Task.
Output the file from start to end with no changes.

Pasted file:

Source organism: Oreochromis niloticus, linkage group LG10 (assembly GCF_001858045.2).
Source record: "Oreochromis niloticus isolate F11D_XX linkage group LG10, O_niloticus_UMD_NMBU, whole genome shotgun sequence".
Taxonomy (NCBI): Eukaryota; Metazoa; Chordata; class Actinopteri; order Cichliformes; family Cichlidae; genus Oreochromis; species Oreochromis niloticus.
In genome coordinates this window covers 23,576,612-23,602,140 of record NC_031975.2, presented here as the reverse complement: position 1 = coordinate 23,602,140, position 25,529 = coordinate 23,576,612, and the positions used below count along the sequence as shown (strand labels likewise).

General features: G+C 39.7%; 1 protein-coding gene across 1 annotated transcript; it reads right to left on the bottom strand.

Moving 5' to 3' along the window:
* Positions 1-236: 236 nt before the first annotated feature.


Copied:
Source organism: Oreochromis niloticus, linkage group LG10 (assembly GCF_001858045.2).
Source record: "Oreochromis niloticus isolate F11D_XX linkage group LG10, O_niloticus_UMD_NMBU, whole genome shotgun sequence".
Taxonomy (NCBI): Eukaryota; Metazoa; Chordata; class Actinopteri; order Cichliformes; family Cichlidae; genus Oreochromis; species Oreochromis niloticus.
In genome coordinates this window covers 23,576,612-23,602,140 of record NC_031975.2, presented here as the reverse complement: position 1 = coordinate 23,602,140, position 25,529 = coordinate 23,576,612, and the positions used below count along the sequence as shown (strand labels likewise).

General features: G+C 39.7%; 1 protein-coding gene across 1 annotated transcript; it reads right to left on the bottom strand.

Moving 5' to 3' along the window:
* Positions 1-236: 236 nt before the first annotated feature.